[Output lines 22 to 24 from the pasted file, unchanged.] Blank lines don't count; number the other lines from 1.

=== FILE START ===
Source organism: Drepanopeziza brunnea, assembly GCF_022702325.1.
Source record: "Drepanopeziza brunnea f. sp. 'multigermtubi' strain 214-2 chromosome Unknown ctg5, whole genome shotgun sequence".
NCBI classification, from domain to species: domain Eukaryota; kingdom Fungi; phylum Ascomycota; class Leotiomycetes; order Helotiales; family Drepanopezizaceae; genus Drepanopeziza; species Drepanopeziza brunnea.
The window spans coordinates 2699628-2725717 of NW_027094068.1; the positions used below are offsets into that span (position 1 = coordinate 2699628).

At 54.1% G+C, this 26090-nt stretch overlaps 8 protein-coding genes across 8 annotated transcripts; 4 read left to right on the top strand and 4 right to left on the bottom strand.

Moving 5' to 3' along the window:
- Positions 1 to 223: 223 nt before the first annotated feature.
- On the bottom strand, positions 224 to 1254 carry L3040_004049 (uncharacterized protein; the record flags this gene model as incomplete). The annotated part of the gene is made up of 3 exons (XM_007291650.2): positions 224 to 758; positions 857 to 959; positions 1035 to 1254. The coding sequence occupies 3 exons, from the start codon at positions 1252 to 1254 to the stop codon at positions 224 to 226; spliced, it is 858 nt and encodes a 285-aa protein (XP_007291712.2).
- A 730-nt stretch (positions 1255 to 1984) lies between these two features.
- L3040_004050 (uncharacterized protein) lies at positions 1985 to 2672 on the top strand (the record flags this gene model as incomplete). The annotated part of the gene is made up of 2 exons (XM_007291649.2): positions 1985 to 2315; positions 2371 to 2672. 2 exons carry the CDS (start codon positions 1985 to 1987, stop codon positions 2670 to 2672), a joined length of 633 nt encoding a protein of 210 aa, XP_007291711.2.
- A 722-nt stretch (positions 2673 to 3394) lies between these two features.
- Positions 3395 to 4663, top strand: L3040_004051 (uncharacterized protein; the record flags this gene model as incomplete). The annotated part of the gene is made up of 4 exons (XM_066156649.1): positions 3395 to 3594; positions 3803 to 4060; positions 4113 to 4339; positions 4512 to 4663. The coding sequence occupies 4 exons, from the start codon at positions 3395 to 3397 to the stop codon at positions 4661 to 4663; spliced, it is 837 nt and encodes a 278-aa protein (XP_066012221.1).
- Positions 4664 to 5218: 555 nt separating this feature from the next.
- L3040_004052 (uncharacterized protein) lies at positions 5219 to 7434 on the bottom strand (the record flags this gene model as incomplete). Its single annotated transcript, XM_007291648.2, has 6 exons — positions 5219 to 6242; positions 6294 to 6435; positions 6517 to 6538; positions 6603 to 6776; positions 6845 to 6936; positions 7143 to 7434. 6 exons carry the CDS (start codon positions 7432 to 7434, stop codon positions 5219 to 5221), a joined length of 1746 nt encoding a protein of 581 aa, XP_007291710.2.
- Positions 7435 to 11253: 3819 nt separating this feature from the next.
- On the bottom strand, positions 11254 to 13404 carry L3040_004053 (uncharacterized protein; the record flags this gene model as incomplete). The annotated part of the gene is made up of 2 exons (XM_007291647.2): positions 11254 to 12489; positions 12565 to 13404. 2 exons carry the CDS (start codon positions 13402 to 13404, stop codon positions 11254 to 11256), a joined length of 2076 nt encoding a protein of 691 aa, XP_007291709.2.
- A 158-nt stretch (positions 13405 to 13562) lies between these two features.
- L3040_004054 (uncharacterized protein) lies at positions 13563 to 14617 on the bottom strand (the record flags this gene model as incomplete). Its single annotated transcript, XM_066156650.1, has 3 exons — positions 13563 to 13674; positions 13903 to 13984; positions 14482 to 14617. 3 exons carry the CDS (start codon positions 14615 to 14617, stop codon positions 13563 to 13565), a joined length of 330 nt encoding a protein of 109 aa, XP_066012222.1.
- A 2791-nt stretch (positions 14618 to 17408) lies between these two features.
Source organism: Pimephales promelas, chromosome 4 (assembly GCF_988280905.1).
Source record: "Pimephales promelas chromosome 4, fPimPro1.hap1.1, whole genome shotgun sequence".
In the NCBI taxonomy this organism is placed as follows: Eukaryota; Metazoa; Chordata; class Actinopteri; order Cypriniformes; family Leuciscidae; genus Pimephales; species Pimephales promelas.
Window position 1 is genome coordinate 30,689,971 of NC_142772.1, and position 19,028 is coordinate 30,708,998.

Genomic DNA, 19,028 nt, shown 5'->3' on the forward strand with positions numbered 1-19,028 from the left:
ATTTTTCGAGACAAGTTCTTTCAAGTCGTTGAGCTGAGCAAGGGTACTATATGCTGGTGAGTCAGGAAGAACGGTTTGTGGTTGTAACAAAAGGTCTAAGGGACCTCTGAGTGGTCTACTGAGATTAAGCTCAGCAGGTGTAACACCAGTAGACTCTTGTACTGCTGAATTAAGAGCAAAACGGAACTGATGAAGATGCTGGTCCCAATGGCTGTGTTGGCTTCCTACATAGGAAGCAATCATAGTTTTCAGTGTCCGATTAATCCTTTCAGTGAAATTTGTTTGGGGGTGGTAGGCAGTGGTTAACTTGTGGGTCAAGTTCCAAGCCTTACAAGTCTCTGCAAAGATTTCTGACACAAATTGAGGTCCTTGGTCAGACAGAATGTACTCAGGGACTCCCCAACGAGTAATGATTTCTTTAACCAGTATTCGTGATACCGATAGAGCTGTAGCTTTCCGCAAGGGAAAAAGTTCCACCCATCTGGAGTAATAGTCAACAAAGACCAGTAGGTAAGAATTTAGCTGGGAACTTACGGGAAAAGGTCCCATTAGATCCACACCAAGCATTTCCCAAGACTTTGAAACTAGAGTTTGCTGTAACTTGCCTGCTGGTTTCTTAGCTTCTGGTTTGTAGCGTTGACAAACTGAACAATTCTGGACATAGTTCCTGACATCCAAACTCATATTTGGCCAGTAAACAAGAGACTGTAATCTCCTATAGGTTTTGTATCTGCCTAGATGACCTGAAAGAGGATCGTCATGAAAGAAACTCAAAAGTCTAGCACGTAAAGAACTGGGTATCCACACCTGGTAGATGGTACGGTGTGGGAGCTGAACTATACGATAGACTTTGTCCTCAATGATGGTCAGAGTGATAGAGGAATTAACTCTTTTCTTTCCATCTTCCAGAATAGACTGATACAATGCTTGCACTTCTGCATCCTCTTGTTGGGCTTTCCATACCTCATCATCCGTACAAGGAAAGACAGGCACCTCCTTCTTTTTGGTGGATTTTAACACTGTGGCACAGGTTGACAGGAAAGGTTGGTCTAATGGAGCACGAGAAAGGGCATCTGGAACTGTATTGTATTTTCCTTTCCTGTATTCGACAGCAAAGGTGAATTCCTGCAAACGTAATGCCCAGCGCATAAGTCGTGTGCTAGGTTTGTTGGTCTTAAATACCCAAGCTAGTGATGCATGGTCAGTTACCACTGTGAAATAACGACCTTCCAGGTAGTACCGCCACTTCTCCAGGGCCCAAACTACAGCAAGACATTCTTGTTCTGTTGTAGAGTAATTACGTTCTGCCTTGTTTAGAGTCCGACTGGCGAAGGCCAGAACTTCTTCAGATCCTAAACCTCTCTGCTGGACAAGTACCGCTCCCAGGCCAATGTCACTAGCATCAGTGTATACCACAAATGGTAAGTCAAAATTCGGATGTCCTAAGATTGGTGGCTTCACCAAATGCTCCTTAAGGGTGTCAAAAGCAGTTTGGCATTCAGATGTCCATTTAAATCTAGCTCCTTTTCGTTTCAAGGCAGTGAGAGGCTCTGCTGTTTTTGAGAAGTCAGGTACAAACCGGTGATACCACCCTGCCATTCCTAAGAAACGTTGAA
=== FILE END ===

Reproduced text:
In the NCBI taxonomy this organism is placed as follows: Eukaryota; Metazoa; Chordata; class Actinopteri; order Cypriniformes; family Leuciscidae; genus Pimephales; species Pimephales promelas.
Window position 1 is genome coordinate 30,689,971 of NC_142772.1, and position 19,028 is coordinate 30,708,998.

Genomic DNA, 19,028 nt, shown 5'->3' on the forward strand with positions numbered 1-19,028 from the left: